TAMPA, Fla. — Hitting the right comedic note in a convention speech can be tough, but Paul Ryan, the Republican vice presidential nominee, had delegates laughing Wednesday night at his string of one-liners poking fun at both President Obama and Mitt Romney.
Not everyone had the same success.
Ohio Sen. Rob Portman’s quip that he has been on the short list of vice presidential picks, but didn’t make it because “apparently it wasn’t short enough” got a few uneasy chuckles — though it’s unclear whether that was because the joke fell flat or because few were paying attention.
Unless you’re one of the headliners, one of the biggest challenges to a convention speech is the hubbub on the convention floor, which doesn’t come through to viewers at home yet is very apparent to those on the podium, and can be distracting, said Artur Davis, a former congressman who spoke at Democrats’ 2008 convention and, after switching parties, spoke here this week to the GOP.
“It’s very difficult to break through in that kind of environment, so to give a successful speech in convention you have to have a lot of lines that are going to resonate. Humor always helps, and you have to have an upbeat tempo,” he said.
Matt Latimer, a former speechwriter for President George W. Bush, said it’s a careful balance politicians must strike.
“One-liners are the most crucial part of a convention speech — they tend to be the most memorable and most repeated. And they are awfully hard to do,” he said, adding that the White House will often turn to pros in Hollywood for help in crafting the quips.
Mr. Latimer said the best one-liners mix profound insights with good humor, and he pointed to Reagan’s line about the economic doldrums in the 1980 election as one classic example: “A recession is when your neighbor loses his job. A depression is when you lose yours. And recovery is when Jimmy Carter loses his.”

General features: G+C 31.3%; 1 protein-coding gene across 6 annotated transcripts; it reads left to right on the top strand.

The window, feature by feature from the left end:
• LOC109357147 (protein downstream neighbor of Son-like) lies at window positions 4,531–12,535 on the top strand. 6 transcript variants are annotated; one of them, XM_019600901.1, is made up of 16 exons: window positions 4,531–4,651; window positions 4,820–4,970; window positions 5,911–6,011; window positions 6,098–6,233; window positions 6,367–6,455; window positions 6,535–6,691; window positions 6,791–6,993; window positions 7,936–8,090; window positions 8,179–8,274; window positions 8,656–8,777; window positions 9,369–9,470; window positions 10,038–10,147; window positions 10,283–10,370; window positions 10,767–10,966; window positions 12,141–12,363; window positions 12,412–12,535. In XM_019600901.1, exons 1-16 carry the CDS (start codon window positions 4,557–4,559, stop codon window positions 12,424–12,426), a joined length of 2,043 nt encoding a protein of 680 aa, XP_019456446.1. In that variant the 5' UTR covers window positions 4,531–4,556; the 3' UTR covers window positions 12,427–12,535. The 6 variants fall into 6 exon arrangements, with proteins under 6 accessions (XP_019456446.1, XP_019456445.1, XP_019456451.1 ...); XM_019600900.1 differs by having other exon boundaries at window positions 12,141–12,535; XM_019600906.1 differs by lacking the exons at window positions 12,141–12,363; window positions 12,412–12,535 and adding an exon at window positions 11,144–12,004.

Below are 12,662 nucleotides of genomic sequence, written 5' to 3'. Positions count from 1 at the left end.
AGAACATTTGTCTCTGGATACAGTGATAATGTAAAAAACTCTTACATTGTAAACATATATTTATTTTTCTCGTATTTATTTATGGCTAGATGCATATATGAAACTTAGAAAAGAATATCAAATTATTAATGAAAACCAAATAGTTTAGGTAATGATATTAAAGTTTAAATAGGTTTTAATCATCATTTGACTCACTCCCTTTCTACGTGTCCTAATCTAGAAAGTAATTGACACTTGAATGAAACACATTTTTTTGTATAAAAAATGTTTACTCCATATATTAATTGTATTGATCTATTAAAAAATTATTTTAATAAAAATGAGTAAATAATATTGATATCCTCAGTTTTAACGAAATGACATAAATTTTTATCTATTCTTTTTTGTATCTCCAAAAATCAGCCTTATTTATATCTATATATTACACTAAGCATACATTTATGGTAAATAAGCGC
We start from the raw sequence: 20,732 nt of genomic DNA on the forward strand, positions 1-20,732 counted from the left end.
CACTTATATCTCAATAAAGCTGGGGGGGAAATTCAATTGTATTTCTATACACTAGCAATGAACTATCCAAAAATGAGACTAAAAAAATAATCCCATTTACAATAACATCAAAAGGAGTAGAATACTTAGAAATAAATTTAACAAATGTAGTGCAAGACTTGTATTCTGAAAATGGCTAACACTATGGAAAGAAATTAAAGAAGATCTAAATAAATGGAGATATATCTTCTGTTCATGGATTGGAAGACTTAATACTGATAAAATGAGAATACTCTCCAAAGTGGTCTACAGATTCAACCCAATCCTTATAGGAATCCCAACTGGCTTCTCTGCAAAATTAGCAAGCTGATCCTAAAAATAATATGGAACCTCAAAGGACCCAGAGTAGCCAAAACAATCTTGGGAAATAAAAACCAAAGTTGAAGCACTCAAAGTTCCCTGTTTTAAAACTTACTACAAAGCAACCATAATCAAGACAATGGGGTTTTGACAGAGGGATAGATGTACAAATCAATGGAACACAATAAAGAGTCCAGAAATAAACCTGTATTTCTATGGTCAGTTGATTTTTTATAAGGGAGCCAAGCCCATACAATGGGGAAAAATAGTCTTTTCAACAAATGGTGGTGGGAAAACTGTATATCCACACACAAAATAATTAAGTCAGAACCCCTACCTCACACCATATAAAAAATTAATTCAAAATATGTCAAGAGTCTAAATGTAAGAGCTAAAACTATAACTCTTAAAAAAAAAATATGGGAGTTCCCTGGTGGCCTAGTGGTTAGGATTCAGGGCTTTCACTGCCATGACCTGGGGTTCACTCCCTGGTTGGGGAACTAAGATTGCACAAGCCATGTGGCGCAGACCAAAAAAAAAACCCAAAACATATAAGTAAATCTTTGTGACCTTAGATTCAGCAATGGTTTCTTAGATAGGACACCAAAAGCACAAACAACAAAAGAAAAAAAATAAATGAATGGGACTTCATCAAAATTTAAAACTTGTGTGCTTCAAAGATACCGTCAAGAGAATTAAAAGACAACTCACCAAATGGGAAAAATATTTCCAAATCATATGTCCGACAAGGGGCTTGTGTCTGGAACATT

For his part, Mr. Ryan issued a series of one-liners, including a quip about the youths that voted for Mr. Obama in 2008 that those who heard it in the convention hall were still talking about hours later: “College graduates should not have to live out their 20s in their childhood bedrooms, staring up at fading Obama posters and wondering when they can move out and get going with life.”
Paul T. Conway, president of Generation Opportunity, a group that pushes for political engagement by young adults, said the joke worked because it was poignant.
“In the minds of millions, it evokes a powerful image of the reality young Americans face every day — faded dreams, changed living conditions and careers delayed by unemployment or part-time jobs,” he said.
Nearly every speaker tried to tap the funny bone — with Mr. Obama’s golf playing being a frequent target.
Mr. Davis himself had one of this week’s most memorable jokes when he recalled the pomp of Democrats’ 2008 affair, when Mr. Obama spoke to a stadium full of adoring supporters on a stage that appeared to be taken straight from the gods of Mount Olympus.
“Maybe we should have known that night in Denver that things that begin with plywood Greek columns and artificial smoke typically don’t end well,” Mr. Davis said.
He said he wrote his speech himself, and said he didn’t test the line out on folks beforehand, though he did share a copy with a small group of friends and, like all speeches, it was vetted by the Romney campaign.